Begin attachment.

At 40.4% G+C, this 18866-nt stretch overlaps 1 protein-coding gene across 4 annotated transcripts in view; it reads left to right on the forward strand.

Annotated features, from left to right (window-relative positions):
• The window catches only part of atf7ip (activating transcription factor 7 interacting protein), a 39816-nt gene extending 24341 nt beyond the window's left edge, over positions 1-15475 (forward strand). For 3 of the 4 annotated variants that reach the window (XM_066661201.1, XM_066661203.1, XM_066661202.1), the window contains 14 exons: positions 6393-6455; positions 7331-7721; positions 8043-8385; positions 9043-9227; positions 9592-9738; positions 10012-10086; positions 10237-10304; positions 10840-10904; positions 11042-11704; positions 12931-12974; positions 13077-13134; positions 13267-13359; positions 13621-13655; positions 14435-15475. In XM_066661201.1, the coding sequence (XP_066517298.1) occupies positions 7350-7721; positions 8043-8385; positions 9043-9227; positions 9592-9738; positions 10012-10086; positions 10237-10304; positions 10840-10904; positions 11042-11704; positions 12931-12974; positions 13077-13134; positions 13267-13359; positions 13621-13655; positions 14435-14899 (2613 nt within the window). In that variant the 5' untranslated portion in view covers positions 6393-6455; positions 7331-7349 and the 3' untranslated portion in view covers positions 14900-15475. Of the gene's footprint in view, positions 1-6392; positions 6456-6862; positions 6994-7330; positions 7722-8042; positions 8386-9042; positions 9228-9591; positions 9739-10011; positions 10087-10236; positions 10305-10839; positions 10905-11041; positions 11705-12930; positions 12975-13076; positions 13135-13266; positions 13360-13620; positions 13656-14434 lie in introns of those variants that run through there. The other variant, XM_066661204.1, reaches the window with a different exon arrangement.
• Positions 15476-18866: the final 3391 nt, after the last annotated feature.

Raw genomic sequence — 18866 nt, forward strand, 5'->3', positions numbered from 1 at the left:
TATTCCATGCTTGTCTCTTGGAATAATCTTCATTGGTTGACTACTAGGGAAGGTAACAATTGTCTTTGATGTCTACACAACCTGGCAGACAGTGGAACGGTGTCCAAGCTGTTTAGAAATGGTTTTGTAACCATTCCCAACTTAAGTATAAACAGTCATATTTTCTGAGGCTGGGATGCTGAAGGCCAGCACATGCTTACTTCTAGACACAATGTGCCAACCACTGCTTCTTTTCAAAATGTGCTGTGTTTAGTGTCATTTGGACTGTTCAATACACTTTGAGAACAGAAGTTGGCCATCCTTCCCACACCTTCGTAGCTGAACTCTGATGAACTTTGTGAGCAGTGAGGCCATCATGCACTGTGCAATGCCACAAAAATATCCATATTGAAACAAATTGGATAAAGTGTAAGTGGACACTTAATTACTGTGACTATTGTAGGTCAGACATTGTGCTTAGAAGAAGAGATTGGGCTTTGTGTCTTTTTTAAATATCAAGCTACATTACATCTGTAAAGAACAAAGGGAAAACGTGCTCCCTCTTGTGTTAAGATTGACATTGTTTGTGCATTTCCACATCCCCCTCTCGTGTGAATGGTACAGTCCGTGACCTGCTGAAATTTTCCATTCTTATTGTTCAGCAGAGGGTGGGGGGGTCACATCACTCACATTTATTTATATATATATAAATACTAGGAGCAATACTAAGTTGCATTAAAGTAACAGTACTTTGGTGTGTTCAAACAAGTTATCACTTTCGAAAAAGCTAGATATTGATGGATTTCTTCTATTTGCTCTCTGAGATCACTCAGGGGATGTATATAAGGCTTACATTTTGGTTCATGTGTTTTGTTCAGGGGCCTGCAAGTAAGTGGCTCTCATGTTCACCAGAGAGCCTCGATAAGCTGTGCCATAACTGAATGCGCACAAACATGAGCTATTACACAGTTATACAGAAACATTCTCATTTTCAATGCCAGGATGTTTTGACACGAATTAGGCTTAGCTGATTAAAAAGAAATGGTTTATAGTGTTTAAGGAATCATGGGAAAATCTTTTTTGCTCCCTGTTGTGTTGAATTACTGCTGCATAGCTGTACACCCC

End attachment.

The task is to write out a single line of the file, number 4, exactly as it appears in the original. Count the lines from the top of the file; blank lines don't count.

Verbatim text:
• Positions 15476-18866: the final 3391 nt, after the last annotated feature.